It occurred to me recently that the majority of my stories take place in warm, often exotic locations and nearly always in the heat of the summer. That’s certainly true of my latest release, OUT OF CONTROL, where most of the action takes place in the mountains of southern Spain, in a villa overlooking the Mediterranean.
With a little thought, it’s not hard to understand why this appeals to me so much. I’m English, and I grew up in a small town in the north of England, in an area known as the Lake District. It’s a beautiful place but the sun rarely shines and it rains there—a lot. From an early age, I dreamed of hot places. When I started reading romances in my early teens, I was always drawn to the ones with hot, sultry settings and hot-blooded heroes. I fantasized of one day lying on a sun-kissed Mediterranean beach with a stunningly gorgeous, very-nearly-naked hero of my own. He’d be all golden skin and rippling muscles, and one look from his dark eyes would melt me into a puddle in the sand.
It never happened. I found a lovely English guy instead, but we did travel a lot when I was younger, and I spent a lot of time lying on sun-kissed beaches. And when it came to settling down, I ended up not far from the Mediterranean. In fact, I now live on a farm in those same mountains of southern Spain where OUT OF CONTROL takes place. I love the area, the people, the food, the fiestas…It’s a fabulously inspiring place and so it’s hardly surprising that when I sit down to write, I’m drawn to the same sort of settings that I love to read about.
Here are a few thoughts as to why setting is so important to me:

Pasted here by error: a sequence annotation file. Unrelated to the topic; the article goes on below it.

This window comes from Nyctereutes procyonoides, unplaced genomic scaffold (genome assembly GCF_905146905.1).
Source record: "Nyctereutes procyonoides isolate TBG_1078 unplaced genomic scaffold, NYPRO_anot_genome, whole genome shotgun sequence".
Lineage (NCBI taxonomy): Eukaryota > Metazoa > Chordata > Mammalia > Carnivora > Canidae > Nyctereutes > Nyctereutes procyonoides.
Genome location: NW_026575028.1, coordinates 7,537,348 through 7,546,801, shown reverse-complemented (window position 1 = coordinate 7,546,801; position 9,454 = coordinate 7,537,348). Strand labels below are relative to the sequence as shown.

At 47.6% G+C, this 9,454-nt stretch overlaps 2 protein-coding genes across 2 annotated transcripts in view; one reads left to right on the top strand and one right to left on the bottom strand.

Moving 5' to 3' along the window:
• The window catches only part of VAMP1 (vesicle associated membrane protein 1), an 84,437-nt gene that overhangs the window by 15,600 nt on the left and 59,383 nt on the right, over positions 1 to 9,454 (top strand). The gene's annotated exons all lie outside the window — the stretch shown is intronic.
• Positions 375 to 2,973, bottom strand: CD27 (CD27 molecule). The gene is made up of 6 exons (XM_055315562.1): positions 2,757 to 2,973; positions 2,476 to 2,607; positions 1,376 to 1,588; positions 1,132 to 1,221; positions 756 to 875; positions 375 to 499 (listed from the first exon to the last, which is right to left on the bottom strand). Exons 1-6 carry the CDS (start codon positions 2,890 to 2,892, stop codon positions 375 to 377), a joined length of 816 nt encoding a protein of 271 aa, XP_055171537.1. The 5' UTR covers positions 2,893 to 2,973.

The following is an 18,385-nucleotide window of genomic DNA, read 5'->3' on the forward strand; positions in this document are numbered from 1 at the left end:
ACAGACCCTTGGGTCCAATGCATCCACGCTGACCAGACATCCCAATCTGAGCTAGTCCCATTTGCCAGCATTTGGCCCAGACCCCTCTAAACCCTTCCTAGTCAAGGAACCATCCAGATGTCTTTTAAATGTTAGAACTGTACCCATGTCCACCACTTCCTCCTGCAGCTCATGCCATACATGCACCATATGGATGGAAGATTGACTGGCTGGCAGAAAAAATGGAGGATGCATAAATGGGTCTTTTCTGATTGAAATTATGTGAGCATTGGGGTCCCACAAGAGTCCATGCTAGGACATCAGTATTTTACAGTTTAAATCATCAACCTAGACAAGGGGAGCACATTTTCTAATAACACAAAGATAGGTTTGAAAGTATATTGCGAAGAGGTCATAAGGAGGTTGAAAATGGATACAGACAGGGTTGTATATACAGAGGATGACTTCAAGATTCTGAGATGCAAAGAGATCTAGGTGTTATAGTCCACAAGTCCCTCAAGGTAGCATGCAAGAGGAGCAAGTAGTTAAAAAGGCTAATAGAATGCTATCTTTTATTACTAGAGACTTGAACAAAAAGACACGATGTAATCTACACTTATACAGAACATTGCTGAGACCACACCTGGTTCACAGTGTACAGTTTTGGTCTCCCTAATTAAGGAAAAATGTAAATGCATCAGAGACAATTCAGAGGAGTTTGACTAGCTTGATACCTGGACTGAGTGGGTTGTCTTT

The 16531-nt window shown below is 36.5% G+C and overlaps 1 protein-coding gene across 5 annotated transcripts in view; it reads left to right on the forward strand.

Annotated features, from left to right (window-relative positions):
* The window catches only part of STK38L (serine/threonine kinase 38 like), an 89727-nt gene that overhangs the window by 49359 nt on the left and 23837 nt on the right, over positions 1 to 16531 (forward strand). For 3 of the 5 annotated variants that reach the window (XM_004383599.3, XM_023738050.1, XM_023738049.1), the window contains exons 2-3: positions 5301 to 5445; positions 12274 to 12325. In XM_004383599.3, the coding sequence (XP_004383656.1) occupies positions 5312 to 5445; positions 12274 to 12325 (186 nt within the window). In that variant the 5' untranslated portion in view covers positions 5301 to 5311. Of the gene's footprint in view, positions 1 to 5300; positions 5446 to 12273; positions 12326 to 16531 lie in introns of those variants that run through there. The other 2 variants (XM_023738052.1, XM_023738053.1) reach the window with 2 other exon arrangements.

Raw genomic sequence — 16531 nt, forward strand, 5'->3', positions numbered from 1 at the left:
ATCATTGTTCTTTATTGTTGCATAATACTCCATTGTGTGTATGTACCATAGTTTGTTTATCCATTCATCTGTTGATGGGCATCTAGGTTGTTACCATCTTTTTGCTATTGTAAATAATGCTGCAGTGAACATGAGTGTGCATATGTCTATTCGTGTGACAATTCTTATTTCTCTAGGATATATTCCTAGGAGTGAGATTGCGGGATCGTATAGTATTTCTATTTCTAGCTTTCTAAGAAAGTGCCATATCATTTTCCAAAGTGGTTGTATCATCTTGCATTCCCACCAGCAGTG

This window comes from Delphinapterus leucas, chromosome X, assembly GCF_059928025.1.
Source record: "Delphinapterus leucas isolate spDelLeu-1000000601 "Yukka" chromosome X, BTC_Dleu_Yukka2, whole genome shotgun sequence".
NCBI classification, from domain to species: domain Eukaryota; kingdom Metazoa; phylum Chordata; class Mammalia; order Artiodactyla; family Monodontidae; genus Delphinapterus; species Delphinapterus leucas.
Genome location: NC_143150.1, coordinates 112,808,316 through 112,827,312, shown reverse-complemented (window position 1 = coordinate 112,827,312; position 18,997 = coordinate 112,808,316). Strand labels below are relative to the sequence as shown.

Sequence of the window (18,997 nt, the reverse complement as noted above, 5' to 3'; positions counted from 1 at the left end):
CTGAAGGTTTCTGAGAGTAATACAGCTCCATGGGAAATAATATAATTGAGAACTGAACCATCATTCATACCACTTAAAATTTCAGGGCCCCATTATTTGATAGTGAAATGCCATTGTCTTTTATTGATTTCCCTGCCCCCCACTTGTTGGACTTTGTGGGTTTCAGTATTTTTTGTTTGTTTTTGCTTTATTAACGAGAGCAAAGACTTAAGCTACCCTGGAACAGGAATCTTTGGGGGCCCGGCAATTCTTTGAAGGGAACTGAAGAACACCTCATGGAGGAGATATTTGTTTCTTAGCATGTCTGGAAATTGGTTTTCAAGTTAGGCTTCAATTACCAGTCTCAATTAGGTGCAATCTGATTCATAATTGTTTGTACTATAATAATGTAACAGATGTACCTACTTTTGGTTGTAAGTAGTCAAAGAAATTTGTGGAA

- Reading for me is total escapism and I love being transported to fabulous, exotic places—preferably hot.
- Setting can add atmosphere and depth to a story. It helps writing what you know and have experienced as it can add depth.
- Setting can reveal things about a character. Where they actually choose to live or visit can tell us a lot about the type of person they are.
- Setting can affect the pace of a story—I always find it much easier to move faster when it’s cold. And a city setting is likely to be faster paced than a story which takes place on a hot beach.
- Setting can provide the means to keep a couple, who would otherwise have no reason to meet or spend time in close proximity, together. Maybe they’re snowed up in a cabin in the mountains, shipwrecked on a tropical island, forced to travel together in the close confines of a car.
- Setting can provide conflict. From the extremes of surviving in a hostile setting, to learning to adapt to new surroundings.
In OUT OF CONTROL, Zach, the hero of the story, is in trouble—someone wants him dead. He’s holed up in his villa in Spain with a couple of bodyguards to protect him, including Dani, a wounded soldier awaiting a medical to see if she can return to the army.
It’s time out of real life for Dani. She’s totally out of her comfort zone, but seduced by the warmth and the beauty of the place.
But with the heat of the Spanish sun warming her, she experienced a first, faint lifting of her spirits. The villa nestled in the hills between the Sierra Nevada Mountains and the Mediterranean Sea. The views were spectacular and the grounds enormous, running rampant with glorious pink and orange bougainvillea and hibiscus that scented the warm air with tropical flowers. Taking a deep breath, she let the atmosphere soothe her.
So are you like me and drawn to the same type of setting again and again? Or is setting unimportant to you? Let me know—I’ll be gifting two ecopies of LOSING CONTROL, book 1 the Babysitting a Billionaire series, to commenters.
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